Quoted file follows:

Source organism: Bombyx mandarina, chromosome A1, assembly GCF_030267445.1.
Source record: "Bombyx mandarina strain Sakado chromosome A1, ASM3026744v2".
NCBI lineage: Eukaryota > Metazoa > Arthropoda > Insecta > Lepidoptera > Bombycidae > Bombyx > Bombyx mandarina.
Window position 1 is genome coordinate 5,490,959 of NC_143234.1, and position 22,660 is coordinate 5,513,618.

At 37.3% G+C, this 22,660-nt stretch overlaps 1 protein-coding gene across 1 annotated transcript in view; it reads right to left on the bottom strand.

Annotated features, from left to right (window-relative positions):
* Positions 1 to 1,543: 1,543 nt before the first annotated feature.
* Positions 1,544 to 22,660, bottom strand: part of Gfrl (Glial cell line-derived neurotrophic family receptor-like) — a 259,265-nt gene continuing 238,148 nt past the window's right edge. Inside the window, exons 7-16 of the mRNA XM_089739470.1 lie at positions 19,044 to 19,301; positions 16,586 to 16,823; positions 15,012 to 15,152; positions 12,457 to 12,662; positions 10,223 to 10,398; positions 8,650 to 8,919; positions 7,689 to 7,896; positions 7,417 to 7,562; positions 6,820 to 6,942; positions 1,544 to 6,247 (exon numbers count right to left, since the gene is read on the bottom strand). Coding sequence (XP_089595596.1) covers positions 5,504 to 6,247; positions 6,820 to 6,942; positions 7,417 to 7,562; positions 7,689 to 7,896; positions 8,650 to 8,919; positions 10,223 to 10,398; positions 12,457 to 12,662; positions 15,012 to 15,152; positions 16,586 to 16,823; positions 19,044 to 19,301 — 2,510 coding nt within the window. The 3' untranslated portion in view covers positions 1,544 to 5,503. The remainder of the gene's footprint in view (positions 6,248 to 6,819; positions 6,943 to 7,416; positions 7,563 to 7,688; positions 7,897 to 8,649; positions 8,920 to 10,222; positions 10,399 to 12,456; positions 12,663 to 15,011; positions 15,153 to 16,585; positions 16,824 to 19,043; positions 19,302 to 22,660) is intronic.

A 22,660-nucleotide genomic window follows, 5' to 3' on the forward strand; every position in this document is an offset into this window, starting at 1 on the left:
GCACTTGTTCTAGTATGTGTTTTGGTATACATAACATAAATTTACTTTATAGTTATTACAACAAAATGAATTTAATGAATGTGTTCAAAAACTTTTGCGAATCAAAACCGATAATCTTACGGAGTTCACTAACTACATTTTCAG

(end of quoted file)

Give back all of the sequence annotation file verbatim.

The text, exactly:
Source organism: Bombyx mandarina, chromosome A1, assembly GCF_030267445.1.
Source record: "Bombyx mandarina strain Sakado chromosome A1, ASM3026744v2".
NCBI lineage: Eukaryota > Metazoa > Arthropoda > Insecta > Lepidoptera > Bombycidae > Bombyx > Bombyx mandarina.
Window position 1 is genome coordinate 5,490,959 of NC_143234.1, and position 22,660 is coordinate 5,513,618.

At 37.3% G+C, this 22,660-nt stretch overlaps 1 protein-coding gene across 1 annotated transcript in view; it reads right to left on the bottom strand.

Annotated features, from left to right (window-relative positions):
* Positions 1 to 1,543: 1,543 nt before the first annotated feature.
* Positions 1,544 to 22,660, bottom strand: part of Gfrl (Glial cell line-derived neurotrophic family receptor-like) — a 259,265-nt gene continuing 238,148 nt past the window's right edge. Inside the window, exons 7-16 of the mRNA XM_089739470.1 lie at positions 19,044 to 19,301; positions 16,586 to 16,823; positions 15,012 to 15,152; positions 12,457 to 12,662; positions 10,223 to 10,398; positions 8,650 to 8,919; positions 7,689 to 7,896; positions 7,417 to 7,562; positions 6,820 to 6,942; positions 1,544 to 6,247 (exon numbers count right to left, since the gene is read on the bottom strand). Coding sequence (XP_089595596.1) covers positions 5,504 to 6,247; positions 6,820 to 6,942; positions 7,417 to 7,562; positions 7,689 to 7,896; positions 8,650 to 8,919; positions 10,223 to 10,398; positions 12,457 to 12,662; positions 15,012 to 15,152; positions 16,586 to 16,823; positions 19,044 to 19,301 — 2,510 coding nt within the window. The 3' untranslated portion in view covers positions 1,544 to 5,503. The remainder of the gene's footprint in view (positions 6,248 to 6,819; positions 6,943 to 7,416; positions 7,563 to 7,688; positions 7,897 to 8,649; positions 8,920 to 10,222; positions 10,399 to 12,456; positions 12,663 to 15,011; positions 15,153 to 16,585; positions 16,824 to 19,043; positions 19,302 to 22,660) is intronic.

A 22,660-nucleotide genomic window follows, 5' to 3' on the forward strand; every position in this document is an offset into this window, starting at 1 on the left:
GCACTTGTTCTAGTATGTGTTTTGGTATACATAACATAAATTTACTTTATAGTTATTACAACAAAATGAATTTAATGAATGTGTTCAAAAACTTTTGCGAATCAAAACCGATAATCTTACGGAGTTCACTAACTACATTTTCAG